Roger Goodell has had a hard time keeping his name out of the news this year -- and not in a good way. For that, the NFL commissioner has been named a finalist for the Time Person of the Year award.

Before you spit out your coffee, consider what the award is intended to accomplish. This isn't an award for the world's greatest person. Rather, it's a distinction given to the person who Time Magazine decides has been the most influential on the news in 2014.

And for that, Goodell certainly has a compelling case.

From the botched punishment of Ray Rice and larger oversights on handling domestic violence, to the startling trends of violence and law-breaking among NFL teams, to the ongoing concussion lawsuits that have painted an image of villainy for the NFL, Goodell has faced the heat in a highly public forum -- and, too many times, he has failed to properly respond.

Things got so bad for Goodell that, at one point, critics openly wondered whether he would be forced to resign his position.

At the moment, the NFL waters appear to have been relatively calmed, although Goodell's headaches are sure to continue into the future: A proposed settlement on the class-action concussion lawsuit filed by former players has yet to be officially resolved, and observers are still waiting to see how Goodell handles any further suspension for Adrian Peterson.

Meanwhile, the league's image remains sensitive to any other scandals that should break out in the near future. And Goodell has been the face of the action -- and too often, the face of an organization that many feel has too much power and not enough accountability.

When you consider all of that, Goodell certainly has the resume as one of 2014's most notable individuals.

Best, Worst NFL Team Arrest Rates



Adrian Peterson is the poster-child, but the Vikings have a genuinely systemic problem: Their 32 arrests in the past 10 years are tied for the league lead. As fans grow impatient with illegal activity among players, franchises like Minnesota's may feel the heat for their role.



Tied with the Vikings is the Denver Broncos, which has had as many arrests since 2005 as the NFL has teams. Despite the well-known locker room presences of Tim Tebow and then Peyton Manning, Broncos players have a knack for finding trouble.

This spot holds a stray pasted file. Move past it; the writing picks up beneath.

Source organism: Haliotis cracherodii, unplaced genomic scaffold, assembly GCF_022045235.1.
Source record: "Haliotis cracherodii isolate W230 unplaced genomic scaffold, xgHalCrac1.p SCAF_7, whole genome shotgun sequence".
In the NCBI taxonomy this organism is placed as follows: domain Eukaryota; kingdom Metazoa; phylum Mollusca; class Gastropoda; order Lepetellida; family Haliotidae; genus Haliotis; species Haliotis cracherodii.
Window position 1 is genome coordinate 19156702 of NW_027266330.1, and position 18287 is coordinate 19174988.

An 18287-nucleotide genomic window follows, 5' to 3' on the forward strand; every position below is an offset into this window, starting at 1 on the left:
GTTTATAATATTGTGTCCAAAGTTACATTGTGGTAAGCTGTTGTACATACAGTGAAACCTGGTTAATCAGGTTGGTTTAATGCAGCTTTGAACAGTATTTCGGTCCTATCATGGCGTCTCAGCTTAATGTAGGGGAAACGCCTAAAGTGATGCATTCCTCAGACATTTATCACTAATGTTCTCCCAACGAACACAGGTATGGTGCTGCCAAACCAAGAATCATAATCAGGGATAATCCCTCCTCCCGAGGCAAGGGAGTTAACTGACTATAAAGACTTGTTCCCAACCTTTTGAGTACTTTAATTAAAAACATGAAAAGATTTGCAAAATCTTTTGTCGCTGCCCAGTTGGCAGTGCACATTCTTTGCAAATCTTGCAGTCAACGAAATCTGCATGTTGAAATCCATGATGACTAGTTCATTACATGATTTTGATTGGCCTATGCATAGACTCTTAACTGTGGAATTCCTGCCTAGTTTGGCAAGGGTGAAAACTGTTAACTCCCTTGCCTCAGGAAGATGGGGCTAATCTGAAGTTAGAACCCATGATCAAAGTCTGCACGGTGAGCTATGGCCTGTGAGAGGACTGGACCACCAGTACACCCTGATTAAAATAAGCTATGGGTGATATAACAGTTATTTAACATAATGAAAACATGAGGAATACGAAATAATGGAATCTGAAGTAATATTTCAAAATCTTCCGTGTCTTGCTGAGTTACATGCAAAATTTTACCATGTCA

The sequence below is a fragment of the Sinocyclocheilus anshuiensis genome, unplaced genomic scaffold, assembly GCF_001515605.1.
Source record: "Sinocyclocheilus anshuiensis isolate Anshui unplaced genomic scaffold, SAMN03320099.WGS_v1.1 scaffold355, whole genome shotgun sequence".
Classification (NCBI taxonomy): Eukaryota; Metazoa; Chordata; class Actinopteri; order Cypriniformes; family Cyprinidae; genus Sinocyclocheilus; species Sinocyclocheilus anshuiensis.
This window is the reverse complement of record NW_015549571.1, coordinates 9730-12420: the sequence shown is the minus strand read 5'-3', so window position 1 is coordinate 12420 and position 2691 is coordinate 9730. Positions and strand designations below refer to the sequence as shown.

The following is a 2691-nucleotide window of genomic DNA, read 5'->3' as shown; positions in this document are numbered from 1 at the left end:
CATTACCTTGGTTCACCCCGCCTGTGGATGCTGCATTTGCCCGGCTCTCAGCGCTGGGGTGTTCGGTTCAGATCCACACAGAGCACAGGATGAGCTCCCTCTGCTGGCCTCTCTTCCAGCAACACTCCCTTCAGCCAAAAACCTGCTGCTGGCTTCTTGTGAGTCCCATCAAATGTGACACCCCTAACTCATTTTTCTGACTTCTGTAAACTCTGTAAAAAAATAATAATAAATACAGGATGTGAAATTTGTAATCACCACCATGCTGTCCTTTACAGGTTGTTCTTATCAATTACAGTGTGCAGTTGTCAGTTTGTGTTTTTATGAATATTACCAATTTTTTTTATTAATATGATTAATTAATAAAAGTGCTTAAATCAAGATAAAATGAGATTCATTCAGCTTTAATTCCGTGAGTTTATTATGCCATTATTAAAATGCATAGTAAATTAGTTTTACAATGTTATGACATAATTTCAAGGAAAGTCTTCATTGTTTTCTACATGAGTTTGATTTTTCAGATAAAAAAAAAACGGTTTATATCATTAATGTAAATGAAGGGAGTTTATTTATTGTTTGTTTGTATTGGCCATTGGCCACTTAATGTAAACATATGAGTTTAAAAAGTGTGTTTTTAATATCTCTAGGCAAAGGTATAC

With their recent streak of playoff appearances, you can't quite call them the Bungles. But that string of successes has come amid plenty of off-field problems: Cincinnati's NFL team has had 31 arrests since 2005.



Pacman Jones may be one of the team's most notorious criminal problems, but he's far from alone. In the past 10 years, a Titans player has been arrested 30 times.



It's fitting that a franchise that flies a pirate flag at games would be on the lesser end of the player-arrest spectrum. The Bucs have struggled with off-field problems in the last decade, tallying 26 arrests.



Carolina is one of three teams with only nine arrests in 10 years. Only five of the NFL's 32 teams have averaged fewer than one arrest per year.



The Cowboys can't seem to put it all together and make a run at the Super Bowl, but their off-field distractions aren't a major detractor. The franchise has just nine arrests to its name since 2005.



Maybe it's the steady leadership of coach Bill Belichick, who has always had a no-nonsense approach to being a team leader. If so, his system is working: the Patriots have the third-best mark in the league with only nine arrests in the past decade.



On the downside, rookie head coach Bill O'Brien inherited a team that went 2-14 last season. On the bright side, the locker room hasn't been crawling with bad influences. Houston has had only eight arrests in the past 10 years, the second-best mark in the NFL.



That's right: The least criminally offensive NFL team can be found in Arizona. The Cardinals franchise can claim just seven arrests in the past 10 years.

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